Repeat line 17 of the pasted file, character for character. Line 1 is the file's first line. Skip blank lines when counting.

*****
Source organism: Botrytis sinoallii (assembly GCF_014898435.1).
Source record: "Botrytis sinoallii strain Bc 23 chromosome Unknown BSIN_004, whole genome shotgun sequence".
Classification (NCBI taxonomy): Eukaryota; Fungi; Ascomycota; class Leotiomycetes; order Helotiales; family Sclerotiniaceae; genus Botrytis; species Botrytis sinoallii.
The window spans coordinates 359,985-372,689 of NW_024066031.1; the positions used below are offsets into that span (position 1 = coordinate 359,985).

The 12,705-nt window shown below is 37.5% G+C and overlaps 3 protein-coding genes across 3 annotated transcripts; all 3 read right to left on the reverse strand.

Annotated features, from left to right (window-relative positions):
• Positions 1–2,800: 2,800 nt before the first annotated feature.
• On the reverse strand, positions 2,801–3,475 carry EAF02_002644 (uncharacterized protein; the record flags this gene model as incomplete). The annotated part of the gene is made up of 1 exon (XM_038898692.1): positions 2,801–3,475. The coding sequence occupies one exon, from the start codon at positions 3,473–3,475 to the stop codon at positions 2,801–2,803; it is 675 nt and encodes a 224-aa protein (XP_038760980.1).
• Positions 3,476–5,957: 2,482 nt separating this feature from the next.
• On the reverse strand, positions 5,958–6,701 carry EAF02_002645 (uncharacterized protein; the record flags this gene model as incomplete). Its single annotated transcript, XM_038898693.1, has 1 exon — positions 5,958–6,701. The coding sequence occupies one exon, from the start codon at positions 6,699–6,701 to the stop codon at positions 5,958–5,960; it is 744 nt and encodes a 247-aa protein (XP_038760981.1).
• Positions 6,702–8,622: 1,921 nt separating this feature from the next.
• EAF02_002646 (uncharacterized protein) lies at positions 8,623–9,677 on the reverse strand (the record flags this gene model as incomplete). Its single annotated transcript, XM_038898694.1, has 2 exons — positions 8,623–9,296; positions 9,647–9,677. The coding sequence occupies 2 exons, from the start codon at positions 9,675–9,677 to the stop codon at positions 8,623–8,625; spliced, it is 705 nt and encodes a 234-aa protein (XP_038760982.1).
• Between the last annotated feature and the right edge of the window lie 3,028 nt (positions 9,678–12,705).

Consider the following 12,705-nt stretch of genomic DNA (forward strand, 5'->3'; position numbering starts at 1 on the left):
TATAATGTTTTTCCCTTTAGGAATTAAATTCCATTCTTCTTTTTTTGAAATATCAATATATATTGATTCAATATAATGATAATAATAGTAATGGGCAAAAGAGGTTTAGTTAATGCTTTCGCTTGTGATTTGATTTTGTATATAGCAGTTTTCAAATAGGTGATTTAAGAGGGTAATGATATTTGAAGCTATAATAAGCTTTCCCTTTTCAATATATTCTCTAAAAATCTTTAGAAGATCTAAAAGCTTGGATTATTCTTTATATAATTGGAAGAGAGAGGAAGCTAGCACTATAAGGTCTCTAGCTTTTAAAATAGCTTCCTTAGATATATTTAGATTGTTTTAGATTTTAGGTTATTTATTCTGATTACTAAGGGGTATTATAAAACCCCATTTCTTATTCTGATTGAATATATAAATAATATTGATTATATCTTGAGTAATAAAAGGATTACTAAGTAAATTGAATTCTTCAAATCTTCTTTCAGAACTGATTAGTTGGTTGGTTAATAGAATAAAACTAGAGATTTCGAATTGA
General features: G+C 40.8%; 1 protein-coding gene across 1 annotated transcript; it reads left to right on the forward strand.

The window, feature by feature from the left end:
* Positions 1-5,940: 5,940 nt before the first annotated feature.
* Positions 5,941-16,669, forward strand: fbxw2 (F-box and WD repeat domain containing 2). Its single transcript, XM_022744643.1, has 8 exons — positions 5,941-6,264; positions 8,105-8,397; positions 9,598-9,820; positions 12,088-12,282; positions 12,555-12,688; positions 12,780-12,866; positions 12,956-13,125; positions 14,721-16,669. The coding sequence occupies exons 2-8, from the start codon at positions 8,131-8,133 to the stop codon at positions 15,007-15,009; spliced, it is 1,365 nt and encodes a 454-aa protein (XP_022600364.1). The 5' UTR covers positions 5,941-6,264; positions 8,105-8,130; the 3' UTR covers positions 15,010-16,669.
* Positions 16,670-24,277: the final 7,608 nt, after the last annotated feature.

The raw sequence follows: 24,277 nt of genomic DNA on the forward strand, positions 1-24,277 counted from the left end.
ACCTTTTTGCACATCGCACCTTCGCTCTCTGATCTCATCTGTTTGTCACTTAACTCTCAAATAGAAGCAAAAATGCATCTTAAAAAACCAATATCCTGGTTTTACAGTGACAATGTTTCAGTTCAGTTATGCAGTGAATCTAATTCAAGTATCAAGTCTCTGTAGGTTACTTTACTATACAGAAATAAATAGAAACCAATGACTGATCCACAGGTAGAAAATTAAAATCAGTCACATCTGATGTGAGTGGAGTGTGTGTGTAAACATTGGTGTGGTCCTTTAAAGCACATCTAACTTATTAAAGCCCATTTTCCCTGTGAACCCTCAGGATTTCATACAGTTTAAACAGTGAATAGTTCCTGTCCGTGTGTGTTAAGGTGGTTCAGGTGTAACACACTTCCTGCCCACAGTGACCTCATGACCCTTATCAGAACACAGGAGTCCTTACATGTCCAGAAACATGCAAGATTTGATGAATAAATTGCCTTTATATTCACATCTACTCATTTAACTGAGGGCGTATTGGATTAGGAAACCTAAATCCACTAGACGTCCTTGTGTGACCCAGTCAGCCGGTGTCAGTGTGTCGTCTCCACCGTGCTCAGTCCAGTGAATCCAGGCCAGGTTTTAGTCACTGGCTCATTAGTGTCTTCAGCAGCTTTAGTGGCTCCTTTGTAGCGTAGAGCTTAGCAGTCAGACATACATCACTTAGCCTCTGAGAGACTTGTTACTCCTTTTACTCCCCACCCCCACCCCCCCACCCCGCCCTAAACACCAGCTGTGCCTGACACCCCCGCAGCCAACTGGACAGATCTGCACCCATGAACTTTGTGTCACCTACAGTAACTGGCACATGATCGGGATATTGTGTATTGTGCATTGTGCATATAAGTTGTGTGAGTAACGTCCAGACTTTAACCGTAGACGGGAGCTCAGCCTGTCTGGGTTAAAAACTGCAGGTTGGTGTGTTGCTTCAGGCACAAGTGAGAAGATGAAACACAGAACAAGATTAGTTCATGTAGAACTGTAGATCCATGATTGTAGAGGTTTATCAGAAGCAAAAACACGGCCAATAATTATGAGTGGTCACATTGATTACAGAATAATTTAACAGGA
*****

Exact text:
The window, feature by feature from the left end: